News: Quick Takes

Legislators await news from court before taking up redistricting

House lawmakers gathered earlier this year for a special session in the historic capitol building. (CJ Photo by Kari Travis)
House lawmakers gathered earlier this year for a special session in the historic capitol building. (CJ Photo by Kari Travis)

As state lawmakers returned home for a brief summer break, some members and their staffs were awaiting court orders outlining new General Assembly districts after federal judges declared the current map unconstitutional and racially gerrymandered.

A U.S. District Court for the Raleigh area is expected to issue instructions soon that may break up 28 state legislative districts. The goal is making future General Assembly elections more competitive.

A spokesman for House Redistricting Committee Chairman David Lewis told Carolina Journal the committee expects court instructions any day. With those guidelines, lawmakers will set a tentative schedule to meet in September and have a new map in place by Nov. 15.

Beyond the wait for new court orders, the General Assembly has taken only basic steps to prepare because the law is the main driver of redistricting efforts, said Mark Coggins, policy adviser to Lewis, a Harnett County Republican.

The office of the Senate Redistricting Committee Chairman, Sen. Ralph Hise, R-Mitchell, did not immediately respond to CJ.

The forthcoming court orders would be the latest episode in a years-long redistricting legal saga.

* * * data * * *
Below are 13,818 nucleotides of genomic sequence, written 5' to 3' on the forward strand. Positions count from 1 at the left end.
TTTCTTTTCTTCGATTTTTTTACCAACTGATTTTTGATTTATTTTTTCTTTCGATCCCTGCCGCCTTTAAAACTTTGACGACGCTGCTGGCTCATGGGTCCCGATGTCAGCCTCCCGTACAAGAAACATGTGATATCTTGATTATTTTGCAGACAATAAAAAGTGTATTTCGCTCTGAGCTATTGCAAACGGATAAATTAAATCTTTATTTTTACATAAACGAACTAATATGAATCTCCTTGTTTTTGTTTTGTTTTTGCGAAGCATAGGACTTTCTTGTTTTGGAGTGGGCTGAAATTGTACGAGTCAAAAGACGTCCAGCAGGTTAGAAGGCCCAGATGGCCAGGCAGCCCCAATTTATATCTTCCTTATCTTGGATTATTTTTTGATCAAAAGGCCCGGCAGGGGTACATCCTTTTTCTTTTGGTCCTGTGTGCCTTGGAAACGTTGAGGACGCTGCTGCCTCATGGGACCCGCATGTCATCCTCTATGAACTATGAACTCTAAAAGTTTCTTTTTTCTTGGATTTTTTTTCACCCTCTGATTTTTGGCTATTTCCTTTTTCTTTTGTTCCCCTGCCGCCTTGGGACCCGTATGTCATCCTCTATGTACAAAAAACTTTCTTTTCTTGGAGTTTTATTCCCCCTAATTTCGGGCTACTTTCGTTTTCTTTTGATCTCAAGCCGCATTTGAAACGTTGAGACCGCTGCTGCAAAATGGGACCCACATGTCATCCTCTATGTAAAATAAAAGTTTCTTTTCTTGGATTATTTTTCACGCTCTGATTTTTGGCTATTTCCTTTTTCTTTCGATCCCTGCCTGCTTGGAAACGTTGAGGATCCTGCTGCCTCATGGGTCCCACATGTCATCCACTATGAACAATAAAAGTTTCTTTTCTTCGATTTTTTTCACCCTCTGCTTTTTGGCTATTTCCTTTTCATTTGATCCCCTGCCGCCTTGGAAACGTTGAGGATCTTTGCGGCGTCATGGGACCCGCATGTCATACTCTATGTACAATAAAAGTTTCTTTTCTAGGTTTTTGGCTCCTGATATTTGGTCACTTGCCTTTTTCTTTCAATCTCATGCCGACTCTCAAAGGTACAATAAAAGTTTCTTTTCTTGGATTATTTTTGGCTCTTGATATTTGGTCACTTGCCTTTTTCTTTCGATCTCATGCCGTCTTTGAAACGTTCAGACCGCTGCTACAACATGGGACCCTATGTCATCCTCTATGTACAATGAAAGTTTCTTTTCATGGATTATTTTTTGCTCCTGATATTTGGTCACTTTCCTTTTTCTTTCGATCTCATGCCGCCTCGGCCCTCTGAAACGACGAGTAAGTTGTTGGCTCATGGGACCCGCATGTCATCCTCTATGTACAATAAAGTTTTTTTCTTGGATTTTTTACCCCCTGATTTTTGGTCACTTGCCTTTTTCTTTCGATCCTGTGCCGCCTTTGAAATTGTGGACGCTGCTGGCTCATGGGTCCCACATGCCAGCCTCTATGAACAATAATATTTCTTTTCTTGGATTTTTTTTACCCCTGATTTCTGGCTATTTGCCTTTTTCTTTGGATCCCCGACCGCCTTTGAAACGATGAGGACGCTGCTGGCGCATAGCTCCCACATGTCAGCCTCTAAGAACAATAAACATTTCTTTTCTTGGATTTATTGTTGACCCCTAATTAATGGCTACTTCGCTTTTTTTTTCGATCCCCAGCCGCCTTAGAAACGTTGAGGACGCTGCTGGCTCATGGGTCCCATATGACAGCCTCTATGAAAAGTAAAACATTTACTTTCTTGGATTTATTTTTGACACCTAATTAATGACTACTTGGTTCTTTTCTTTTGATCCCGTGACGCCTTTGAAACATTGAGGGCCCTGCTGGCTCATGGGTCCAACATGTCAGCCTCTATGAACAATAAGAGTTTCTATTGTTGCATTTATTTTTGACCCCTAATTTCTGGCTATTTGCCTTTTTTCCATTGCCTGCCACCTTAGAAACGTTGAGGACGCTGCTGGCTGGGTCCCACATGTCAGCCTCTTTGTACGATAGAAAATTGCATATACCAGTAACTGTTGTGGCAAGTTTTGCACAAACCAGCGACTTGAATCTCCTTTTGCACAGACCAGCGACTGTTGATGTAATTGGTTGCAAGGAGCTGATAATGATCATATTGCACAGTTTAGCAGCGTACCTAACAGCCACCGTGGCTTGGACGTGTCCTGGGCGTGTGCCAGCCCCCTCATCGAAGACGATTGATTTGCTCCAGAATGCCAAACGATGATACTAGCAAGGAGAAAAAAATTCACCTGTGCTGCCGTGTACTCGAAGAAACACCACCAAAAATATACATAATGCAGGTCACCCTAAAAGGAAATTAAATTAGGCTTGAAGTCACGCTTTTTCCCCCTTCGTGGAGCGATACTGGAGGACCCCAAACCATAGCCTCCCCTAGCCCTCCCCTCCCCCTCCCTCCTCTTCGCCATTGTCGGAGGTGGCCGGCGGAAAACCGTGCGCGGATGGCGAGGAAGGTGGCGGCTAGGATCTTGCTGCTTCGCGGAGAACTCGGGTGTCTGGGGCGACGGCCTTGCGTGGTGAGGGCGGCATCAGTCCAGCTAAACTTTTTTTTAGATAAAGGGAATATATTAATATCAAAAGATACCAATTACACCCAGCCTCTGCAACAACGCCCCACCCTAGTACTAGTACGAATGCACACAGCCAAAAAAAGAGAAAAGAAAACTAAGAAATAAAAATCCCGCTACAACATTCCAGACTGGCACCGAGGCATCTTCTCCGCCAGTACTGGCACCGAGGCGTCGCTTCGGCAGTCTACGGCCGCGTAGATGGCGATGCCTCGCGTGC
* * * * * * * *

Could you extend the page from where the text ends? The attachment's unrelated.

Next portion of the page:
A panel of federal judges from the U.S. District Court from the Middle District of North Carolina ruled in August 2016 that 28 North Carolina legislative districts were racially gerrymandered, violating the Voting Rights Act.

These districts were last drawn in 2011, following the 2010 census. Critics say Republicans benefited from packing black voters in Democratic-friendly districts, boosting the number of districts Republicans would likely win.

The judges required new districts in time for a snap 2017 election of legislators in areas affected by redistricting. This would have disrupted the normal election cycle of legislative races every two years. It also could set the stage for some legislators serving two-year terms and others only one, depending on whether their districts were redrawn by court order. These concerns led the General Assembly to appeal its case to the U.S. Supreme Court.

The U.S. Supreme Court killed the district court’s order in June, and sent the case back for further resolution. The high court said the three-judge panel examined the issue in a “cursory fashion” and did not justify a remedy that would be so disruptive.

Days after the Supreme Court decision, Gov. Roy Cooper called for a special session of the General Assembly to draw new legislative districts, in expectation of a court-ordered 2017 election.

Already in session to pass the state budget and other laws, Republican legislators and Lt. Gov. Dan Forest rejected Cooper’s request, saying the state constitution called for a special session only in “extraordinary occasions.”